Sexual attitudes and behaviors in ancient Rome are indicated by art , literature and inscriptions , and to a lesser extent by archaeological remains such as erotic artifacts and architecture. It has sometimes been assumed that "unlimited sexual license" was characteristic of ancient Rome. In the popular imagination and culture, it is synonymous with sexual license and abuse. But sexuality was not excluded as a concern of the mos maiorum , the traditional social norms that affected public, private, and military life. Roman society was patriarchal see paterfamilias , and masculinity was premised on a capacity for governing oneself and others of lower status, not only in war and politics, but also in sexual relations. The corresponding ideal for a woman was pudicitia , often translated as chastity or modesty, but a more positive and even competitive personal quality that displayed both her attractiveness and self-control.
We need not just new stories, but a whole new shape to what a story is. And it will start with our writing. So Britannia is a story for the modern world: forget the rigid, hidebound, impossible-to-fulfill institutions of marriage: in the ancient world, the women could have as many husbands as they wanted.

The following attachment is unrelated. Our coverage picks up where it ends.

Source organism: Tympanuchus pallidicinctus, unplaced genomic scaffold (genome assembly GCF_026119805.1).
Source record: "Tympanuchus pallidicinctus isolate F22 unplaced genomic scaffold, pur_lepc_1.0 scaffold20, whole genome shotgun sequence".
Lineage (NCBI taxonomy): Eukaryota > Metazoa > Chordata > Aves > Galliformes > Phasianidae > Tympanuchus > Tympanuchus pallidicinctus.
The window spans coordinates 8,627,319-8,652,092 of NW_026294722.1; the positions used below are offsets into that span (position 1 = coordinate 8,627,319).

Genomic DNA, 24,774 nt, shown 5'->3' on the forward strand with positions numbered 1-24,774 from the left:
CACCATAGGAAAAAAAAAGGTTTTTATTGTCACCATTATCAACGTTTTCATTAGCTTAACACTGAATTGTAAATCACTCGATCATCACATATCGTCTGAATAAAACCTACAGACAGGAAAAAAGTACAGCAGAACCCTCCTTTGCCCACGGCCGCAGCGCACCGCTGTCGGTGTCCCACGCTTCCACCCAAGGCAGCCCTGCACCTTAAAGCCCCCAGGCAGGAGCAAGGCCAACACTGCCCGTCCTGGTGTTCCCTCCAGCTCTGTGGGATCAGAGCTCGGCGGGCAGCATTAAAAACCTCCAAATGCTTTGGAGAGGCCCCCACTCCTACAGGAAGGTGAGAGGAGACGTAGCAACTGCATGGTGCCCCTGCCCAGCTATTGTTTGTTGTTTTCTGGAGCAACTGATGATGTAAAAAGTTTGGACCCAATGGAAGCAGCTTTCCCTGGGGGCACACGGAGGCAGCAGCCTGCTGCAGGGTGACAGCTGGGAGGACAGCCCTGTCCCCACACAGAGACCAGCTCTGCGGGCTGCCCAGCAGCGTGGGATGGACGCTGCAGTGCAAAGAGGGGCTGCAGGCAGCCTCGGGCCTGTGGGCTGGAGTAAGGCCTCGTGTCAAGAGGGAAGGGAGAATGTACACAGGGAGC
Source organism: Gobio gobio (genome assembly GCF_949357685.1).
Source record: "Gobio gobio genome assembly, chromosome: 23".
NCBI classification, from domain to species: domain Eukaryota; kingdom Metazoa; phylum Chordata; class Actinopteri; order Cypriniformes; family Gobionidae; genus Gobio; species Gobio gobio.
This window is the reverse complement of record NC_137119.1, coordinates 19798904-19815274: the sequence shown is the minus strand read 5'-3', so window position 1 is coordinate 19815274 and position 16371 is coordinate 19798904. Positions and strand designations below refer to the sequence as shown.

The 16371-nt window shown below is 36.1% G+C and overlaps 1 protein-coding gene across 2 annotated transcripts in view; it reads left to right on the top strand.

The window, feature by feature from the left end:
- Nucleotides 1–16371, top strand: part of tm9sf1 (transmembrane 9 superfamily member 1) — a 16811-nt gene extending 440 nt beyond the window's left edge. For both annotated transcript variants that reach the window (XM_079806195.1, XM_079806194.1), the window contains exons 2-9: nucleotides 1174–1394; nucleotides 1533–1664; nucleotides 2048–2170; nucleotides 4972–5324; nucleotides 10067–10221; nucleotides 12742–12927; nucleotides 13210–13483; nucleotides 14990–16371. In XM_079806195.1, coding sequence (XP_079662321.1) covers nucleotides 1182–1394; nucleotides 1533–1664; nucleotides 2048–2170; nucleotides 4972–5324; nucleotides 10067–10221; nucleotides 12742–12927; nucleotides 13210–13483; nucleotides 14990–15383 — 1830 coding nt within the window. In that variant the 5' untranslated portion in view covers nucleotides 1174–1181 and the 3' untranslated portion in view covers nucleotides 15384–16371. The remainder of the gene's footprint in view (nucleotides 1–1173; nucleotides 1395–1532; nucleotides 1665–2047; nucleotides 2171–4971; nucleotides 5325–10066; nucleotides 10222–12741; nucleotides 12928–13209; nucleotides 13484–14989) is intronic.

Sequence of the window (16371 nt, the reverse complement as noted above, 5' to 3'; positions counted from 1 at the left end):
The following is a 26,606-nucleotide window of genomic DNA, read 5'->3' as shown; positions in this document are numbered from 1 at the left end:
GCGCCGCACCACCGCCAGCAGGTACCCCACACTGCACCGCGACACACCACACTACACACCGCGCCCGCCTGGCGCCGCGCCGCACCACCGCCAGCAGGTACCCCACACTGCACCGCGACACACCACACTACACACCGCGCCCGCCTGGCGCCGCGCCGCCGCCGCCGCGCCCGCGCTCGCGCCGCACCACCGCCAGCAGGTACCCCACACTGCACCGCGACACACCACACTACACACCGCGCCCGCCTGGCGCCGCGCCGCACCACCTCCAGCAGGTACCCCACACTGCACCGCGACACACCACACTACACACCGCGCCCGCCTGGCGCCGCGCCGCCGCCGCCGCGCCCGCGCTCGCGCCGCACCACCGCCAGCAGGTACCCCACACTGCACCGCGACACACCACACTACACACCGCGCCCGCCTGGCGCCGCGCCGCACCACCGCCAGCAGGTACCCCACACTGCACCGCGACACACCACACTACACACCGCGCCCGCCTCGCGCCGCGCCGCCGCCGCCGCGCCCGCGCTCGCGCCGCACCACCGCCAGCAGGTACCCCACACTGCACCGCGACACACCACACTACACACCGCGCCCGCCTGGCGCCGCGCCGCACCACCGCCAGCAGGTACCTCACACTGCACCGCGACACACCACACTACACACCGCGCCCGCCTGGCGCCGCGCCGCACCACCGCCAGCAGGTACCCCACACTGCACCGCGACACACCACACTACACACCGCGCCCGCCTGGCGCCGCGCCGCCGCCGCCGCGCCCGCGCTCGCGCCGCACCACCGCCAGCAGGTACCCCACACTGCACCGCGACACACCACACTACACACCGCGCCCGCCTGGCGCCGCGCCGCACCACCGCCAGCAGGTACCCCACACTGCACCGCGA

Societal attitudes towards same-sex relationships have varied over time and place, from requiring all males to engage in same-sex relationships, to casual integration, through acceptance, to seeing the practice as a minor sin, repressing it through law enforcement and judicial mechanisms, and to proscribing it under penalty of death. In a study, Gwen Broude and Sarah Greene compared attitudes towards and frequency of homosexuality in the ethnographic studies available in the Standard cross-cultural sample. They found that out of 42 communities: homosexuality was accepted or ignored in 9; 5 communities had no concept of homosexuality; 11 considered it undesirable but did not set punishments; and 17 strongly disapproved and punished.